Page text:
Content starts here

Upcycling: Everything Old Is New Again

I always find it interesting when something that’s been around for generations is rediscovered and gains new levels of popularity simply because it has a new name. That’s the case with “upcycling.” It’s the practice of taking would-be throwaway items and, rather than just recycling them back into raw materials, transforming them into something new and different, something more “upscale” than the original.

As far as I can tell, the word “upcycle” was coined only about 20 years ago (apparently in Germany), even though a Google search of the word today turns up more than 8 million references. And search for the word on the popular “visual discovery” website Pinterest, and you might just think that the entire site is devoted to creative upcycling projects. They range from lamps made out of disposable plastic spoons to car tire coffee tables, house key wind chimes and a greenhouse made from plastic soda bottles. I defy you to check out the upcycling photo galleries on and not find at least one project that leaves you thinking, I am going to try that!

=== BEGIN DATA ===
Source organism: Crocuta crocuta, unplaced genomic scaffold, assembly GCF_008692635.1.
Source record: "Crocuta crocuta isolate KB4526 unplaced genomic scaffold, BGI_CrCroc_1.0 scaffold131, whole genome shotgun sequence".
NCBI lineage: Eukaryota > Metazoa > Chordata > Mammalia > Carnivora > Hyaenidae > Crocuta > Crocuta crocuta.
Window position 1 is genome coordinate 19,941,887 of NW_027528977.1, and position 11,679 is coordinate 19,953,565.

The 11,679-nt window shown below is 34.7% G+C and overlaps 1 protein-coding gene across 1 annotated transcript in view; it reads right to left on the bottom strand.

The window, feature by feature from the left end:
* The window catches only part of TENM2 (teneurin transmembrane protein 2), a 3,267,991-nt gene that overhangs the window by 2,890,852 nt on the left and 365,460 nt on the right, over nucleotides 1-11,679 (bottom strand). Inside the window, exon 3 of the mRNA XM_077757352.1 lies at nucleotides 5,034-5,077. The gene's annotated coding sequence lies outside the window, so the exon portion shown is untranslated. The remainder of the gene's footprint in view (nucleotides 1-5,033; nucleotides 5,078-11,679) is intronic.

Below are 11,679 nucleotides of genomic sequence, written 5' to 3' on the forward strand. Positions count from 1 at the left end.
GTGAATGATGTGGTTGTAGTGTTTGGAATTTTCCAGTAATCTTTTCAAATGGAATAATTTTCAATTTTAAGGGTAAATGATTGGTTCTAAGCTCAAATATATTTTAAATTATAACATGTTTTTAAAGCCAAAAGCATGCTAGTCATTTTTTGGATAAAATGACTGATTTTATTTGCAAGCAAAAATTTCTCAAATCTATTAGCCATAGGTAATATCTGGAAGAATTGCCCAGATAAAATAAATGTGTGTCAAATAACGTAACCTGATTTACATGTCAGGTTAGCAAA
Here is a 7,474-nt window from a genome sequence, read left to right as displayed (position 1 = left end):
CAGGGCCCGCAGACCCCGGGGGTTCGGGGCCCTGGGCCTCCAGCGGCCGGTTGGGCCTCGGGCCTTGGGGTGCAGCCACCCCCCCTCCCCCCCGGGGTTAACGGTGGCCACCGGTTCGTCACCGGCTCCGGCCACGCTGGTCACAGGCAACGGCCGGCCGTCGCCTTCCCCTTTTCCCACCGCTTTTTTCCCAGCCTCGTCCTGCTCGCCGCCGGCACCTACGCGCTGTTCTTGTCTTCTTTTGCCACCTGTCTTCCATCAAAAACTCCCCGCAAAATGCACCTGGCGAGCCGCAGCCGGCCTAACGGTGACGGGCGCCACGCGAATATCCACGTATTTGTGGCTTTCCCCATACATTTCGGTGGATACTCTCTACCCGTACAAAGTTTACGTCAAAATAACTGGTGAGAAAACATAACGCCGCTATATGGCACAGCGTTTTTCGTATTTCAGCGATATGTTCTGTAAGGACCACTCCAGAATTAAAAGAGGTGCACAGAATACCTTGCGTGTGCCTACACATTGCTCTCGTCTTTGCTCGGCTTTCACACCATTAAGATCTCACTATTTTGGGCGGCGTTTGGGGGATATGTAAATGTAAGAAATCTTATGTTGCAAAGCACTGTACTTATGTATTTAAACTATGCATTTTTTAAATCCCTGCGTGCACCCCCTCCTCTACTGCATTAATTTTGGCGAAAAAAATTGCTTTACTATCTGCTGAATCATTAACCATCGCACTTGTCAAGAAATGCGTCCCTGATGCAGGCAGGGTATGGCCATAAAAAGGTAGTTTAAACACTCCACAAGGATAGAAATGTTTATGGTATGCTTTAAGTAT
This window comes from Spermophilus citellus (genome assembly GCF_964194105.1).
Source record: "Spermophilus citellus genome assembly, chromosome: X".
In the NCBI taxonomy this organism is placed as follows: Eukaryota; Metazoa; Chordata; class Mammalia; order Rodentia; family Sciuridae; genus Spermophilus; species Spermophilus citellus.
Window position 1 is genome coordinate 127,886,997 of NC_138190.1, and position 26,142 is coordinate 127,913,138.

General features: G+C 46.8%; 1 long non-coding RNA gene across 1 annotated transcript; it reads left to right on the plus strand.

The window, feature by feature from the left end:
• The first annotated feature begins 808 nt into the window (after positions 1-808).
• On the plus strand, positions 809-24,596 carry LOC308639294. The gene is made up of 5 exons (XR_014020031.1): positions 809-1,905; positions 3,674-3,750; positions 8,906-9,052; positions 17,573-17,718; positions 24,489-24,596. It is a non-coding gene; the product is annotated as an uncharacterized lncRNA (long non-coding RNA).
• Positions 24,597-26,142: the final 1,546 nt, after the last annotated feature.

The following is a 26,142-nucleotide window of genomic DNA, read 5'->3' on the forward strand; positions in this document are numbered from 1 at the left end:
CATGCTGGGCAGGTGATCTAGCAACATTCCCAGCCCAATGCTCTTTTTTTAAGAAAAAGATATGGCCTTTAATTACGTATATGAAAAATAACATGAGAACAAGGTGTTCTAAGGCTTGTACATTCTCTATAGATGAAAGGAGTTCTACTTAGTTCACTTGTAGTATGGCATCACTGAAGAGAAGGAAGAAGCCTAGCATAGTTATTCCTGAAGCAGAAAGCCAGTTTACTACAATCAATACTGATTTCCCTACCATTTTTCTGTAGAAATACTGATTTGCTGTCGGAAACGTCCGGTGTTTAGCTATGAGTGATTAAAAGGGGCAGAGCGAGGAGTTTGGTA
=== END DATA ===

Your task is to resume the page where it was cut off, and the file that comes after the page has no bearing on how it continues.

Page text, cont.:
Of course the fact is that while the word “upcycling” may be relatively new, the practice of creating new and improved items out of things you might otherwise throw away goes back virtually to the dawn of humankind. Rather than throw that mammoth tusk in the trash heap after dinner, Clovis Man realized that he could shape it into a dandy new weapon with which to bludgeon more mammoths. American pioneers knew that empty tin cans should be treasured, not trashed, and fashioned them into a handy lanterns or other utilitarian objects. And during the Great Depression, my grandparents and tens of millions of other Americans took “upcycling” to new heights, although for them it was all part of the Depression-era credo, “Use it up, wear it out, make it do, or do without.”

Upcycling would-be garbage into something new, useful or even beautiful is not only good for the environment and our bank accounts, it can also be a fun — and usually FREE — hobby. On the weekly Web show I host for AARP, The Cheap Life, we’ve upcycled everything from bubble wrap and eggshells to vegetable peels and toilet paper rolls. (Speaking of which, did you know that every year in the U.S. we throw away enough empty toilet paper tubes to fill the Empire State Building, twice?) Check out this new episode of The Cheap Life where I’ll show you how to turn wooden packing pallets into some very “palatable” home decorating items. Stay Cheap!

# # #


Search AARP Blogs